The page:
Wind Surfing in Bonaire - My Family Travels

I sped along, imagining myself as a glamorous young woman with sun-kissed skin and long flowing hair skimmed effortlessly across the crystalline blue ocean. I raced faster, and faster, my board no longer even touching the water! I was flying! I grasped the heavy boom, preparing to swing the sail around and leap onto the other end of the board with the grace of an osprey. I reached . . . I pulled . . . I lept . . .

“Pippi Longstocking, watch out!!!” Sputtering, I dived back underneath the water as a fin sliced past me. I raised my freckled nose out from under the sail just in time to witness the stunning antithesis of everything I had ever learned about Newton’s Law of Gravity The local and all of his windsurf equipment rose spinning into the air like a small cyclone. With a happy “Wheeee-yeah,” he balanced himself back on the water and took off speeding into the sunset, dreadlocks flapping in the breeze.

It was Day Four of my family trip to Bonaire, a Dutch colony 30 miles off the coast of Venezuela. Bonaire is a tiny desert island consisting of several small villages, cacti, a salt mine, a large population of wild donkeys, some rocks, and a few iguanas. It also supports several sinfully delicious chocolate cakes at The Last Bite Bakery, but I suppose that is beside the point.

Three kinds of people come to Bonaire. Most of the people who live there came to escape society and the noise, stress, and hurry that comes with it. They generally make their living supporting the scuba divers from around the world who were lucky enough to have heard of the best-kept secret this side of Africa. Bonaire more than makes up for its sparse land with the equivalent of the Amazon Rainforest off its coast, just beneath the surface of the water. Then, there are the windsurfers.

Windsurfing is not an easy sport. Dad tells my brothers and me stories of the beginning of windsurfing, when he and his friends would make their own equipment using parts of catamarans and surfboards. In winter, he and his friends would construct sail-sleds and whip screaming across the frozen lake back home in Massachusetts. With modern equipment and well-tested methods, my brothers and I should have no difficulty learning to plane, jibe, and water-start. Right.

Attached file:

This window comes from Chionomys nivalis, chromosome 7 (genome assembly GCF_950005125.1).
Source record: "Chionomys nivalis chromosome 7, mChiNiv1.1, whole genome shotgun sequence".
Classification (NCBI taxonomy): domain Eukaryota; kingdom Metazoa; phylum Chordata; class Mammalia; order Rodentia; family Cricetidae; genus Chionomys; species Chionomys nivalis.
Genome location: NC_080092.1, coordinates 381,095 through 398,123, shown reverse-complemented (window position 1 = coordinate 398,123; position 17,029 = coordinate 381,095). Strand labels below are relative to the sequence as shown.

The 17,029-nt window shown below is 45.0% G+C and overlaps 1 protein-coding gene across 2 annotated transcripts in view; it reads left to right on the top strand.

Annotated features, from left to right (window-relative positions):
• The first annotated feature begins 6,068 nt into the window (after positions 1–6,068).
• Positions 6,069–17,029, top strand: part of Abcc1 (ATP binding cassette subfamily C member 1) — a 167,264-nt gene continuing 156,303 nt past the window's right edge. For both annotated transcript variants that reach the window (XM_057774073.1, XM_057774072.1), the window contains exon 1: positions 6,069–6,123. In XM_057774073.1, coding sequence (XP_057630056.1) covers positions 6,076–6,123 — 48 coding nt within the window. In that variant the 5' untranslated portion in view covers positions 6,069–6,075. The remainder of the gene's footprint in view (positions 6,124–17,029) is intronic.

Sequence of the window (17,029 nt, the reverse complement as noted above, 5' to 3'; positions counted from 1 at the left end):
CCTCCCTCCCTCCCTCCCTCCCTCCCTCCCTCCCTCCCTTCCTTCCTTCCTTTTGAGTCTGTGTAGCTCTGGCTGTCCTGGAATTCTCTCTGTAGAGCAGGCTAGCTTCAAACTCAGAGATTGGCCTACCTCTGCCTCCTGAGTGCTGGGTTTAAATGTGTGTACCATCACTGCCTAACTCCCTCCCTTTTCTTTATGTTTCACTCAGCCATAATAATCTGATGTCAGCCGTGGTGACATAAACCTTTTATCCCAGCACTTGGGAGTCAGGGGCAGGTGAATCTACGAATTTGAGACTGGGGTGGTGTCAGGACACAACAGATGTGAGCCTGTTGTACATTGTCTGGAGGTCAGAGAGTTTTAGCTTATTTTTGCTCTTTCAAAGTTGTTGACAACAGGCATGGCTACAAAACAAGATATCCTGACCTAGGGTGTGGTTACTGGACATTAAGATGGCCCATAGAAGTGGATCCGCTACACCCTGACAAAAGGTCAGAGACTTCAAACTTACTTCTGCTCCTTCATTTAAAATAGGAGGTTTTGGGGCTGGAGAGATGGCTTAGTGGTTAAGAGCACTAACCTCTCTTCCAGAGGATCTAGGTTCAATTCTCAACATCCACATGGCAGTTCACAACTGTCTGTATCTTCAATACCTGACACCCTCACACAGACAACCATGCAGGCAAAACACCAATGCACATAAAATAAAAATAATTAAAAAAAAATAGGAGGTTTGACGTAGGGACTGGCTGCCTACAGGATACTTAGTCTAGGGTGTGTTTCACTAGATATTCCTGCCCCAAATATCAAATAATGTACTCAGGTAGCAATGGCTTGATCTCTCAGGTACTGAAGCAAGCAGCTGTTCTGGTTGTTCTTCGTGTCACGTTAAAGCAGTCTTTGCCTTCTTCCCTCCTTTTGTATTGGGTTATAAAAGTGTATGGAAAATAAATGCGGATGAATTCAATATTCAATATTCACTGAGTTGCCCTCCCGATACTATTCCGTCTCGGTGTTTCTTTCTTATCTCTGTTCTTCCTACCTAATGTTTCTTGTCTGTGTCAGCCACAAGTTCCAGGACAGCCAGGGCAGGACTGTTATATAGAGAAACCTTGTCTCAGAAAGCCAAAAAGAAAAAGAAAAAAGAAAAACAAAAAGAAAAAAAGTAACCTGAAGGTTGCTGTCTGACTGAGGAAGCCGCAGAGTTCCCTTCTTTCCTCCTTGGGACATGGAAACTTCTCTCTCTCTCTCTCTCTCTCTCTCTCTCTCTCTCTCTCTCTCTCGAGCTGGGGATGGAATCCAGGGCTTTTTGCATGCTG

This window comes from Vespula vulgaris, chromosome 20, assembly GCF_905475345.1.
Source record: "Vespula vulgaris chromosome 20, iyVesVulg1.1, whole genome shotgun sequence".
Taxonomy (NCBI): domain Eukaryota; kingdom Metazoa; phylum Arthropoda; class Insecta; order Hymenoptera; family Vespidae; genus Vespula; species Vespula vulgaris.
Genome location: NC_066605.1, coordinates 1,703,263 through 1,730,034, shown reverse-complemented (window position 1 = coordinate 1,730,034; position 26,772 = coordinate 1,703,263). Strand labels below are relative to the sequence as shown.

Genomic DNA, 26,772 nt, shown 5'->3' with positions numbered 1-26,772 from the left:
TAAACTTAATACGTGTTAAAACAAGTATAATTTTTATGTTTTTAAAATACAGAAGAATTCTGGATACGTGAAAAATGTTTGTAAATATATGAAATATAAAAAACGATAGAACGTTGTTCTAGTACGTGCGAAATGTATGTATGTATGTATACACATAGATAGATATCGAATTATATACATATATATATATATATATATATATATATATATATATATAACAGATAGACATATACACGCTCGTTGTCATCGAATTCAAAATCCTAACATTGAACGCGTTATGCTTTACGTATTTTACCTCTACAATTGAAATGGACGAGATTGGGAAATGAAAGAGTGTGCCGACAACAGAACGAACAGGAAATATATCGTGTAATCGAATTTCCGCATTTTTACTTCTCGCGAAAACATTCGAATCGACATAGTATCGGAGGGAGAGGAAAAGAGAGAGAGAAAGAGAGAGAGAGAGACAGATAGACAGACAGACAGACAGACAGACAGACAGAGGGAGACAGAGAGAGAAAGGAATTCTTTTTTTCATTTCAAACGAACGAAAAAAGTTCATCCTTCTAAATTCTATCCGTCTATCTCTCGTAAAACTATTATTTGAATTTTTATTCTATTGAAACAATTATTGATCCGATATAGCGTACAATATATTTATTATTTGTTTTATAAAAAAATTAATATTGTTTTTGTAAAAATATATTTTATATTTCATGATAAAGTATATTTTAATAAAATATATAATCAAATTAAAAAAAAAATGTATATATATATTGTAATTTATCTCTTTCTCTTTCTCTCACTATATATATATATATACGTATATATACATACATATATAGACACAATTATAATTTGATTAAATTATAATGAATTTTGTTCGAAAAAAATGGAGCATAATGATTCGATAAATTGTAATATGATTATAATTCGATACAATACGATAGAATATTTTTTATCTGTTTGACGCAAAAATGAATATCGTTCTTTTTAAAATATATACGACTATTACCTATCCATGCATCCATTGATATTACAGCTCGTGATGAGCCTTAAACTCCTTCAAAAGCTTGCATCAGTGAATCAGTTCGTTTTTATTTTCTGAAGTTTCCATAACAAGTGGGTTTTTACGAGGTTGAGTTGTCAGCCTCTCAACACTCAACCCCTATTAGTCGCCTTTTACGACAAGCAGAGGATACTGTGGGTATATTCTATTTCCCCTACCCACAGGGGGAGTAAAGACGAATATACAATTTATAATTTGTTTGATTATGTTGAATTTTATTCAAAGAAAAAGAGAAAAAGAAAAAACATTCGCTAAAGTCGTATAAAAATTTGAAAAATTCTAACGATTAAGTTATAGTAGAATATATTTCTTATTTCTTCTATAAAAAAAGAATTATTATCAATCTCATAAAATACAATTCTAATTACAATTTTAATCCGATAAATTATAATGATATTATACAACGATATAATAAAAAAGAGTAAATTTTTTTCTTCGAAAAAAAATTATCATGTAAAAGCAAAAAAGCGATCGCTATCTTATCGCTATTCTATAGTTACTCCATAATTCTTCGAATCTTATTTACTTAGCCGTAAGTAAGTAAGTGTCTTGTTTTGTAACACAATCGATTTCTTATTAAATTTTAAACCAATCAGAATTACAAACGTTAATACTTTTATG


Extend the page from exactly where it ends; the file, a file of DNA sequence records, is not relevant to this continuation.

I had just spent the last 6 hours growing steadily more pruny as I continued to attempt to windsurf. I could no longer walk, having recently undergone a violent experience involving a stampeding herd of donkeys, a vindictive patch of cacti, and my left foot. After losing control of my sail for the umpteenth time and finding myself stranded in a shallow field of coral, I lost my balance and fell backward, landing in a patch of sea urchins. After a very awkward hour spent with a pair of tweezers, I could no longer sit. My entire right side was scratched, bruised, and bleeding from falling on the rough board. A bump on my head paid tribute to the strength of the mast towering above me. Windsurfing hurts!

But for all its challenges, I love it. The out-of-control, at-the-mercy-of-the-wind, oh-man-this-really-could-be-the-end feeling just before I wipe out is the most exhilarating emotion I have ever experienced. You also learn valuable flexibility skills from trying to peel off a wet rash guard at the end of the day. The satisfaction of learning to set up my own equipment and tie the complicated sail knots is rivaled only by my pride in my own cunning and ability to sleep late when I am able to snatch up an already assembled windsurfer as its previous user leaves for lunch. Even when I’m exhausted and just walking my board to a different part of the beach, there is much to be said for breathing in salty air, watching dolphins leap against a backdrop of happy white clouds, and counting how many different shades of blue I can find in the water.

Bonaire really is the best place to learn to windsurf. The water is calm and shallow, so you can always walk back to shore if you become tired. The field of sea urchins in the west, rocks in the north, and nudist colony in the east gives you a great incentive to learn how to turn immediately. The locals are talented and friendly, nicknames notwithstanding. There are also several Indian restaurants on the island, where you can lay on the floor as you eat, so your battle-wounds will not affect you whatsoever.

If you ever want to learn how determined you can really be, learn to windsurf. You will discover things about yourself that you may not have ever realized. More importantly, you will have the time of your life . . . and some interesting stories when you return home!

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